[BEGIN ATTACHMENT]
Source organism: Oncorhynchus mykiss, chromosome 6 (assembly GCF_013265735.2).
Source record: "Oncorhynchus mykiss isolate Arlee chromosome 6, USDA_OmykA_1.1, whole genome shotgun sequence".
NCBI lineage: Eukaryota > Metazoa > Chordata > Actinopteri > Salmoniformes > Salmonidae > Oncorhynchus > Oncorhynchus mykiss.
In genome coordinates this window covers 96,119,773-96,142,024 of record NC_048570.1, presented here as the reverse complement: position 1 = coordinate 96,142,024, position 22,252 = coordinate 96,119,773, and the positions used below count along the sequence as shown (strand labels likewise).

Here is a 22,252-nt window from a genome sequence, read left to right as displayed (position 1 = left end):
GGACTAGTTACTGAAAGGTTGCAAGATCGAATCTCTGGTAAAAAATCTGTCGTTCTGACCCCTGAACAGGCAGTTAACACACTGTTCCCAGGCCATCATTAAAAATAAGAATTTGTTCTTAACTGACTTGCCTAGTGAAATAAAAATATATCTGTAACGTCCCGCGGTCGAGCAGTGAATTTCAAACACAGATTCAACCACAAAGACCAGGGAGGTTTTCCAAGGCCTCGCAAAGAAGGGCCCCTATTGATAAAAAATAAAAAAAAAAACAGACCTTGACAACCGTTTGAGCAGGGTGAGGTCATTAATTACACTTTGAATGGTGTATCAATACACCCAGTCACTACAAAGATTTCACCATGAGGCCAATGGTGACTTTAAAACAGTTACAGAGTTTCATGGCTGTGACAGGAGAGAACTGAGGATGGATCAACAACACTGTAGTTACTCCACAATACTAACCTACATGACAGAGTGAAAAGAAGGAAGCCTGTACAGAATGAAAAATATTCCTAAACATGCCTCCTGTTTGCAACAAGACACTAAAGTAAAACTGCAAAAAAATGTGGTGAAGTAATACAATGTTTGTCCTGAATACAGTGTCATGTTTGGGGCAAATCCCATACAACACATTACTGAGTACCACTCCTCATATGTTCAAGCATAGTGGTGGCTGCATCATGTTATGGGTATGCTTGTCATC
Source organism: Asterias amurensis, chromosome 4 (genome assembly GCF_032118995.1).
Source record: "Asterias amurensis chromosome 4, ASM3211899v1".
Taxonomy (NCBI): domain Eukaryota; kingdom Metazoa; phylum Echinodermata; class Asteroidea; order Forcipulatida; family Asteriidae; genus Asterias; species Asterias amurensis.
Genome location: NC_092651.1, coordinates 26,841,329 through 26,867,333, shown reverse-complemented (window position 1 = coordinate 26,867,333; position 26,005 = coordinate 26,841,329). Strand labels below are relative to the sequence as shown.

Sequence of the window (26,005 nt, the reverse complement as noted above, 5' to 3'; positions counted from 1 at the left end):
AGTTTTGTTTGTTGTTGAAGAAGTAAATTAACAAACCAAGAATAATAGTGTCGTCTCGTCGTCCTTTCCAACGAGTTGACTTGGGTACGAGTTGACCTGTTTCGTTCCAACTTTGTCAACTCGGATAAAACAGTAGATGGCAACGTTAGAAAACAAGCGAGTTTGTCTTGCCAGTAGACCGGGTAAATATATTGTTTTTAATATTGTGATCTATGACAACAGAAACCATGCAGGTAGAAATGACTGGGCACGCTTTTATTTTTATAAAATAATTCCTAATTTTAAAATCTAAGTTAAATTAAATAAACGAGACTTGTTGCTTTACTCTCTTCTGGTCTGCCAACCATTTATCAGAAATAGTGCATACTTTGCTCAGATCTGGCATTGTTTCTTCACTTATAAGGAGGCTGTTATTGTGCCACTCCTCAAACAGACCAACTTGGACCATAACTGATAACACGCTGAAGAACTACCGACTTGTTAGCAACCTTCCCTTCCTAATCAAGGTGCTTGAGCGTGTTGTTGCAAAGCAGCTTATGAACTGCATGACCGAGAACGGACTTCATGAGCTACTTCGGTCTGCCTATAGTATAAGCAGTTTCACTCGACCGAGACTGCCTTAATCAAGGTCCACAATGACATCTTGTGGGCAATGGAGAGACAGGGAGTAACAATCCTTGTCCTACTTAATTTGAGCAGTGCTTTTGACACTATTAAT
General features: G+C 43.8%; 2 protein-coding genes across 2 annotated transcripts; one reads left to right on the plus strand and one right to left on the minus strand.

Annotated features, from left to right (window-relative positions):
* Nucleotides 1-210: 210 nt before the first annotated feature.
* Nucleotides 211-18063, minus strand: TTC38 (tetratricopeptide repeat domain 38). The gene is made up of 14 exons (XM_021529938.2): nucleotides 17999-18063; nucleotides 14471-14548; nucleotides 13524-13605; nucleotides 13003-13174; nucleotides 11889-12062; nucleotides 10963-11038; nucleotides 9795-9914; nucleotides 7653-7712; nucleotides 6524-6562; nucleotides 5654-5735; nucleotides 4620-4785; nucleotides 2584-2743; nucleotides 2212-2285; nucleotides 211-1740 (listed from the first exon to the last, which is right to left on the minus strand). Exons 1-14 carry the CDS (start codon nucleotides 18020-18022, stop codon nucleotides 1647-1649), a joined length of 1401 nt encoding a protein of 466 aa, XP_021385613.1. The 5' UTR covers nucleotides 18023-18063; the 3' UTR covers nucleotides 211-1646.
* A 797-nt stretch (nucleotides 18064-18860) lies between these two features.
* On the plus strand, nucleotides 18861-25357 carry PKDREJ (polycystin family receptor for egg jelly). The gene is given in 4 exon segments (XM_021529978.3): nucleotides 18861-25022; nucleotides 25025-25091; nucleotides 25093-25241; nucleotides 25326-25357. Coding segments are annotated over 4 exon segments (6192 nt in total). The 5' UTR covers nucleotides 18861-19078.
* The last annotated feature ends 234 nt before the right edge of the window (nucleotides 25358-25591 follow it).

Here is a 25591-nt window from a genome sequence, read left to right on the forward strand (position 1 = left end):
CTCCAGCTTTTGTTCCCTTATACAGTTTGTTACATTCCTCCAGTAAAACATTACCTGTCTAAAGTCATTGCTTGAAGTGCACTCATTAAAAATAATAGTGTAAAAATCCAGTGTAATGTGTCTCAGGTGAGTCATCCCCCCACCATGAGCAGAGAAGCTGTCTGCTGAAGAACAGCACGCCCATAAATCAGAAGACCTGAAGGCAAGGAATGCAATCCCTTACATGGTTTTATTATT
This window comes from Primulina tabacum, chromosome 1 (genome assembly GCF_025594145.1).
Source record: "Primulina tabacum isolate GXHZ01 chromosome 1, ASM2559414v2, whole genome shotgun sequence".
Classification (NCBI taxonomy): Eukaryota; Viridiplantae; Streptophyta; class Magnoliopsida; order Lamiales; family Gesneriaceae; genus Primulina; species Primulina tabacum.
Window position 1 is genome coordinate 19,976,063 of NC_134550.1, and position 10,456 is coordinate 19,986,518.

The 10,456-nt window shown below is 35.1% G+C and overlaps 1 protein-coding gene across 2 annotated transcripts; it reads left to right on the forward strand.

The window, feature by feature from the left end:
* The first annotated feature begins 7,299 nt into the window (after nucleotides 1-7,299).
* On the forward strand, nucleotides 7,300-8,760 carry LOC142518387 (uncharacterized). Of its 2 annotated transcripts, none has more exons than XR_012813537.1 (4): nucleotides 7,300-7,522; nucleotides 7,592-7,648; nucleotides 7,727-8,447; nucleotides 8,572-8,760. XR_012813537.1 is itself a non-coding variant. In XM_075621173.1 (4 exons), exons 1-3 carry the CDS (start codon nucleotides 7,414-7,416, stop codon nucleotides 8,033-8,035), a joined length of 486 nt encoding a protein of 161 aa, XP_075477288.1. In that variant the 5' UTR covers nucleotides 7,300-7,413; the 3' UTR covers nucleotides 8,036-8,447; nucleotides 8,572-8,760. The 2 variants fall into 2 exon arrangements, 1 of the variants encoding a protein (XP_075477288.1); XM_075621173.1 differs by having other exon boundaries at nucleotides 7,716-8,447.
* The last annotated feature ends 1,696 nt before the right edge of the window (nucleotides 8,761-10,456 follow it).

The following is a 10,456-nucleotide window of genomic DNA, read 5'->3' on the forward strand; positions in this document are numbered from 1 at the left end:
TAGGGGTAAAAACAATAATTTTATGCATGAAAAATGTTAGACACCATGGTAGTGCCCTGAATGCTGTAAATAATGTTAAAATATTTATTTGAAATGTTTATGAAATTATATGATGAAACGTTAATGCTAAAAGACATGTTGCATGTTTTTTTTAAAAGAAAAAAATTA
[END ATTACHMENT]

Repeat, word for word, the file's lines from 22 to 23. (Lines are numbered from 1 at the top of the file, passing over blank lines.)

This window comes from Primulina tabacum, chromosome 1 (genome assembly GCF_025594145.1).
Source record: "Primulina tabacum isolate GXHZ01 chromosome 1, ASM2559414v2, whole genome shotgun sequence".